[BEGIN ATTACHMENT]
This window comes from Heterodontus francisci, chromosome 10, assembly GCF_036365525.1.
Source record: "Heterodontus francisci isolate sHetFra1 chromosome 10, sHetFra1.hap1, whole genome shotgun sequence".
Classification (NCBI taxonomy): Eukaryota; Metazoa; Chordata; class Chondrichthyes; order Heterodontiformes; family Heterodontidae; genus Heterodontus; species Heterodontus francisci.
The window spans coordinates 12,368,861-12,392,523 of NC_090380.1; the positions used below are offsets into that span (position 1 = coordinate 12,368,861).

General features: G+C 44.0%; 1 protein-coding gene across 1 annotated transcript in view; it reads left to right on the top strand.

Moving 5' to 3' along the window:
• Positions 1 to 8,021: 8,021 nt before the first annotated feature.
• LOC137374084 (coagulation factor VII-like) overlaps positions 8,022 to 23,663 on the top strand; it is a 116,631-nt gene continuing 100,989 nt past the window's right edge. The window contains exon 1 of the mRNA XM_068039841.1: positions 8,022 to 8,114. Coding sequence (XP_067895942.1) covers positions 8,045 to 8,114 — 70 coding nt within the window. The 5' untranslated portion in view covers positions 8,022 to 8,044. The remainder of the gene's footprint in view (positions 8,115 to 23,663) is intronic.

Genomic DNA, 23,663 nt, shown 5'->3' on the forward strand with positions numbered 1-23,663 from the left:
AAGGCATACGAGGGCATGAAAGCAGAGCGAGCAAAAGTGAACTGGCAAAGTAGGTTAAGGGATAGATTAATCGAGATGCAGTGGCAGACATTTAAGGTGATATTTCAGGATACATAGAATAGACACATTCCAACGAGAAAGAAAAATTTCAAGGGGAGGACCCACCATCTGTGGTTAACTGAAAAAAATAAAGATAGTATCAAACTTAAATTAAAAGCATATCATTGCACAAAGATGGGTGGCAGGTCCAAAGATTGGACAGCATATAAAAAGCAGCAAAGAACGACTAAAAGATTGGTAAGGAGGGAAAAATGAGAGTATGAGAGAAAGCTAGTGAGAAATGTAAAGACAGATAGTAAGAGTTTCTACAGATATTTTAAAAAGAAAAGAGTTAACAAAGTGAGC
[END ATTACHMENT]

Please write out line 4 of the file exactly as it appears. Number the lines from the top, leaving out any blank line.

The window spans coordinates 12,368,861-12,392,523 of NC_090380.1; the positions used below are offsets into that span (position 1 = coordinate 12,368,861).